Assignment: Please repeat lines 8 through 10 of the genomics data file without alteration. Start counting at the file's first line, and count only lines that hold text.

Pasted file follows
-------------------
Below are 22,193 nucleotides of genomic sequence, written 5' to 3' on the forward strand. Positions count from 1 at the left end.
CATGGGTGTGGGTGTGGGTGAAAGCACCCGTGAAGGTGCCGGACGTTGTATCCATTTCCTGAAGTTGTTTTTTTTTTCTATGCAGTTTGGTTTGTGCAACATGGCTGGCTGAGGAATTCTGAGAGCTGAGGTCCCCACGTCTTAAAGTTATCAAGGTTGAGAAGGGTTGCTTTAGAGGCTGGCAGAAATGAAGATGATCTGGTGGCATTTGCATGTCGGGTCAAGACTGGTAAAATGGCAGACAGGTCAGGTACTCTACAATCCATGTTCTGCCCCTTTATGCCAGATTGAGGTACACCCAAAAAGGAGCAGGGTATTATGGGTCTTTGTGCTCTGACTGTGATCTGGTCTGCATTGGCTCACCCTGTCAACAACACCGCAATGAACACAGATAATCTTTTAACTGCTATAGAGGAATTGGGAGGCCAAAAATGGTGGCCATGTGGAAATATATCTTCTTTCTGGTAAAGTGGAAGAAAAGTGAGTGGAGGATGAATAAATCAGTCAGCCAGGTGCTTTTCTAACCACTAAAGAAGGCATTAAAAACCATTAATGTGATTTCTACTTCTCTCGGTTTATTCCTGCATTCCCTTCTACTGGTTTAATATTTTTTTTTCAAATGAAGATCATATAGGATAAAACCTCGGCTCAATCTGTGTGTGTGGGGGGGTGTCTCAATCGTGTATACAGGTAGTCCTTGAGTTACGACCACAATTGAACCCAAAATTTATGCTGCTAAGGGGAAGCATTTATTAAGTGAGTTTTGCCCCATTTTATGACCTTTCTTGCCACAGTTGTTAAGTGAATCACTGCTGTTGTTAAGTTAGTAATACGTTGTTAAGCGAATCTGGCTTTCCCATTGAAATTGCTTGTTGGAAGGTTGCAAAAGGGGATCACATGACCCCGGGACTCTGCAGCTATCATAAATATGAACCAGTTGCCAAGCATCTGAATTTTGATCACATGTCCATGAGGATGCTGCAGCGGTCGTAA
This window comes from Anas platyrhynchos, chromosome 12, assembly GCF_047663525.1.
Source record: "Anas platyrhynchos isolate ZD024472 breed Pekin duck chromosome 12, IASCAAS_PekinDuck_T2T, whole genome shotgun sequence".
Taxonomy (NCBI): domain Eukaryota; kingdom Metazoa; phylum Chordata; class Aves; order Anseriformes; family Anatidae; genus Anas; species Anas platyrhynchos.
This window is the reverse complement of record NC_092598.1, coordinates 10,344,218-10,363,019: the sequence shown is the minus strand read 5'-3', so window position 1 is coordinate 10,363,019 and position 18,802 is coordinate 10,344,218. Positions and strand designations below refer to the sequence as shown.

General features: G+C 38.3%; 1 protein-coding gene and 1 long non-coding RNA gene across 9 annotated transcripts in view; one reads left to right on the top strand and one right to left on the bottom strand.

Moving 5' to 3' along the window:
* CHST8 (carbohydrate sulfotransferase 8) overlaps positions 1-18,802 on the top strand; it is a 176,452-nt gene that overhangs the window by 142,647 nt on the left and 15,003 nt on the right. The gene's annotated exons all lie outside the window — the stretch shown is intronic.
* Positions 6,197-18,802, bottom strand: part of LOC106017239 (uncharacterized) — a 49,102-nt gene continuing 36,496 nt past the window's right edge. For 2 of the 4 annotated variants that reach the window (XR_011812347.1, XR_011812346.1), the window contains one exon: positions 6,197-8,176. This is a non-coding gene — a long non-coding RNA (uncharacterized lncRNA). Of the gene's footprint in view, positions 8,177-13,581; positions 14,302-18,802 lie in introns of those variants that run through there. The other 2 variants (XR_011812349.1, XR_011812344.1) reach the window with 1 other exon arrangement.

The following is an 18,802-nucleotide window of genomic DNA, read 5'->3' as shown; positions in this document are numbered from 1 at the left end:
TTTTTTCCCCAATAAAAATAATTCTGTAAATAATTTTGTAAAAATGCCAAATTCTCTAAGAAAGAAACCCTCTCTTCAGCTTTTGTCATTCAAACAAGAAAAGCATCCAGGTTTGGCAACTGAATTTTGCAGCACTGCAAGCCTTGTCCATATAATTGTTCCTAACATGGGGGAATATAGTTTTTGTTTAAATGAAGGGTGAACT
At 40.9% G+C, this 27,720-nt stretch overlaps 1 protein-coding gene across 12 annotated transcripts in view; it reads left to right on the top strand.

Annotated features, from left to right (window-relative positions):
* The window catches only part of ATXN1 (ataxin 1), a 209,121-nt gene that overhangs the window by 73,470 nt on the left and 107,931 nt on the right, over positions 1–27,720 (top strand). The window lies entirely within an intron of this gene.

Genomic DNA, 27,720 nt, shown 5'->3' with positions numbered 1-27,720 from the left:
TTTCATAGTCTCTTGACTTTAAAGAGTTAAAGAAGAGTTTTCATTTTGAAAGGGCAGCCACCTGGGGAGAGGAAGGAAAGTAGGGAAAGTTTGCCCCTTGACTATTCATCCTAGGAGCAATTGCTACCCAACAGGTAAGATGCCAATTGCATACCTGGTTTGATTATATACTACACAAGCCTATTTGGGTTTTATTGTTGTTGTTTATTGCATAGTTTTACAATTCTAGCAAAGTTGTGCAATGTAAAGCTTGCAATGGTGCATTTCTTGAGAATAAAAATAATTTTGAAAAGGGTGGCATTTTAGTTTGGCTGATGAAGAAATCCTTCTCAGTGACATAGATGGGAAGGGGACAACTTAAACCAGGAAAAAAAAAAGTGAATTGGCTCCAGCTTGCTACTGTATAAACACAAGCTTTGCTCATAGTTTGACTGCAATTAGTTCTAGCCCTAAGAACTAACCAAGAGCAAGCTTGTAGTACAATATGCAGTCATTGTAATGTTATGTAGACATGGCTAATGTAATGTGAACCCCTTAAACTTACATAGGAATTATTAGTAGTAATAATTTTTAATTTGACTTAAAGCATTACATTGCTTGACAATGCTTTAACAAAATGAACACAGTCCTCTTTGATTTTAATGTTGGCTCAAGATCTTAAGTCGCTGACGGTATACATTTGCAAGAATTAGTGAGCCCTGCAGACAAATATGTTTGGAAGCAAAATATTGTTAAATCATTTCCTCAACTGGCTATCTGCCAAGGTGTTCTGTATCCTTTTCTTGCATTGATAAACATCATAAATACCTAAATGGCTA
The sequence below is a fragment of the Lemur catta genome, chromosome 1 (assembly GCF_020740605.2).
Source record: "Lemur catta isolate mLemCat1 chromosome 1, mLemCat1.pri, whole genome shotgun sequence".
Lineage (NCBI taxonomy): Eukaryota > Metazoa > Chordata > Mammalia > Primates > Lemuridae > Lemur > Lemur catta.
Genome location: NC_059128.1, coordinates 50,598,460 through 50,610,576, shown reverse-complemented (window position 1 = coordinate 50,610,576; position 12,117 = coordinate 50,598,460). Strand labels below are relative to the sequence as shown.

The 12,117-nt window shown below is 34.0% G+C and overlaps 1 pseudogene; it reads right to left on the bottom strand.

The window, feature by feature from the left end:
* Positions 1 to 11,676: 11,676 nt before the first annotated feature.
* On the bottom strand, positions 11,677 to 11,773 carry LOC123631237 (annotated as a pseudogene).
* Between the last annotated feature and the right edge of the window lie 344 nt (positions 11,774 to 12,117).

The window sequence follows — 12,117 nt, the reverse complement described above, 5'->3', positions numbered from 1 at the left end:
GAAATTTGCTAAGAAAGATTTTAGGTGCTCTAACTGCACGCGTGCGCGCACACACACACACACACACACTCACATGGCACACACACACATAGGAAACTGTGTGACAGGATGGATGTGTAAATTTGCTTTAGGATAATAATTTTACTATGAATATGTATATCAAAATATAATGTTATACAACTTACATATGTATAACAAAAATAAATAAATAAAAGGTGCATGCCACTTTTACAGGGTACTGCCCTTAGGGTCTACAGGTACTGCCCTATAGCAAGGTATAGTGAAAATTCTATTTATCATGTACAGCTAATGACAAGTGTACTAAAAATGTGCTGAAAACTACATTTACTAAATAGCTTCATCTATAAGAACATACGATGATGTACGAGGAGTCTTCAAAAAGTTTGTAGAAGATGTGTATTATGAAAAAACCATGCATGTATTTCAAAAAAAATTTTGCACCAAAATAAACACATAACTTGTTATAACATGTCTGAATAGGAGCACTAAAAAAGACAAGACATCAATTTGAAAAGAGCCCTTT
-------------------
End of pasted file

Moving 5' to 3' along the window:
* CHST8 (carbohydrate sulfotransferase 8) overlaps positions 1-18,802 on the top strand; it is a 176,452-nt gene that overhangs the window by 142,647 nt on the left and 15,003 nt on the right. The gene's annotated exons all lie outside the window — the stretch shown is intronic.
* Positions 6,197-18,802, bottom strand: part of LOC106017239 (uncharacterized) — a 49,102-nt gene continuing 36,496 nt past the window's right edge. For 2 of the 4 annotated variants that reach the window (XR_011812347.1, XR_011812346.1), the window contains one exon: positions 6,197-8,176. This is a non-coding gene — a long non-coding RNA (uncharacterized lncRNA). Of the gene's footprint in view, positions 8,177-13,581; positions 14,302-18,802 lie in introns of those variants that run through there. The other 2 variants (XR_011812349.1, XR_011812344.1) reach the window with 1 other exon arrangement.